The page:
MicroView GPS. Getting started.

cn06-ublox-v3   Introduction I wanted to do something to connect the Microview to the real world, so this project begins a short series to display GPS data on the Microview. All we will do here is connect a GPS unit and show some of the data it is sending.  Next, we will interpret that data into GPS co-ordinates.

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Zero ZF9 Maintenance – waterproofing 1


Bike: Zero S ZF9 electric motorcycle
Owned for: 3 months
Mileage: 2700


A couple of weeks ago my Zero ran flat within a few miles reaching the ‘reserve’ level, with two bars flashing.  This was unexpected as I had thought it would have at least 20 miles left in the tank, so to speak.  It was raining heavily at the time so it may have been due to water ingress somewhere, perhaps above the battery.  It seemed a good idea to get on with some more waterproofing.  So this blog is about my attempt to stop water splashing up into the fusebox area from the front wheel.

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MicroView sliders with text labels using RGB LED


It’s possible to draw multiple components of different kinds on the MicroView screen at once.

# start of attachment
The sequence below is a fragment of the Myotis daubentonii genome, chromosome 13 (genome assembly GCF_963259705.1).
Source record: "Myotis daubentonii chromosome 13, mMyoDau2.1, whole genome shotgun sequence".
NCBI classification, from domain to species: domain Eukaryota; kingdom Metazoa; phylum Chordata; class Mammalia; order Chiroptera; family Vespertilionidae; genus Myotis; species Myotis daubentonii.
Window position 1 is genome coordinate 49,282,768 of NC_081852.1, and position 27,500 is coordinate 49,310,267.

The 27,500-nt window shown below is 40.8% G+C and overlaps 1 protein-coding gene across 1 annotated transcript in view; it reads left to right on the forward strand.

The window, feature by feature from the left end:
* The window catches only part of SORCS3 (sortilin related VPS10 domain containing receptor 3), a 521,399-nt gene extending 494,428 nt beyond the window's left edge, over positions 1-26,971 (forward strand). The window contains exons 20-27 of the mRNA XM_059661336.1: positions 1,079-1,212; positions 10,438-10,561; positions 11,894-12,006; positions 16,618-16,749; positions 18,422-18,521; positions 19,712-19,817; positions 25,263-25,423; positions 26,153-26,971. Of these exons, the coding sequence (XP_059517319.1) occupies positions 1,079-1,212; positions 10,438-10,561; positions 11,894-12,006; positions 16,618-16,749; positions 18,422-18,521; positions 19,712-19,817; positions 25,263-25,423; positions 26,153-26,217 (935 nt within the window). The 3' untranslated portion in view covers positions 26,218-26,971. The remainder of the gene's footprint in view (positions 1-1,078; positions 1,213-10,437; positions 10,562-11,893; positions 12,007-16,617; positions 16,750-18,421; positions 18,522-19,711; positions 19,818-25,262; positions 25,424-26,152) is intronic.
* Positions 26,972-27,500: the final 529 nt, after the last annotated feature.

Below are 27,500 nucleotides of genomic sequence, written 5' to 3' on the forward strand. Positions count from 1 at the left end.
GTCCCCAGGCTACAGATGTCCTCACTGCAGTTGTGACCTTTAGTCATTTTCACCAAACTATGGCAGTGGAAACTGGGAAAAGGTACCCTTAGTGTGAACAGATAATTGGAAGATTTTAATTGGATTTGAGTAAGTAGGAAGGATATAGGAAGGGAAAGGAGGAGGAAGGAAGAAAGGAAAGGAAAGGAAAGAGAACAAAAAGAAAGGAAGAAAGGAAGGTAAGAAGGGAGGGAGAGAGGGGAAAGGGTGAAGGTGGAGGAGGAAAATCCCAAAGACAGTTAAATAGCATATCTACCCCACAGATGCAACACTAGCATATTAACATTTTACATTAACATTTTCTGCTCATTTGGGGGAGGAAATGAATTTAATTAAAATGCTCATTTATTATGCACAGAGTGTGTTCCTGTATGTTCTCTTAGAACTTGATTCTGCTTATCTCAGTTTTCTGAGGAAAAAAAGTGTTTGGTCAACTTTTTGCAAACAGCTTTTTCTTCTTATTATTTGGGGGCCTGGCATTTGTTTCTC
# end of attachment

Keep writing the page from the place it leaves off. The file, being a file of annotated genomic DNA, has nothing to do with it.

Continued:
In this blog, the three inputs to an RGB LED are controlled using pulse width modulation (PWM) signals.  The three sliders are set up with simple labels ‘R’, ‘G’ or ‘B’ to the left.  Each colour is raised to full brightness, then dimmed in sequence.  The sliders show this graphically and display the current PWM value from 0-256 in real time.


Pins referenced in code as 3, 5 and 6 (numerical pins 12 to 14) are capable of PWM on the MicroView.  These are connected to the LED via 330 ohm resistors in the usual way, with the COMMON of the LED connected to pin 8 (GND).


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MicroView Simple Sliders with Potentiometer



MicroView can display 2 kinds of slider:

  1. The slider is positioned to the left of the readout.  This is very compact;
  2. The slider is positioned above the readout.

The sliders can be positioned anywhere on the display and both the minimum and maximum values displayed can be specified. (* note below).

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MicroView Education Kit – first look

I have just received the MicroView Education kit, the result of a Kickstarter project by the team at Geek Ammo and I’m pretty impressed.

Hardware Overview
The hardware is distributed by Sparkfun and essentially comprises the MicroView with the accessories normally included in the (Arduino) Sparkfun Inventors Kit.  There are many tutorials and books that use these components and as the MicroView has the same functionality as the Arduino Uno, they can all be used.


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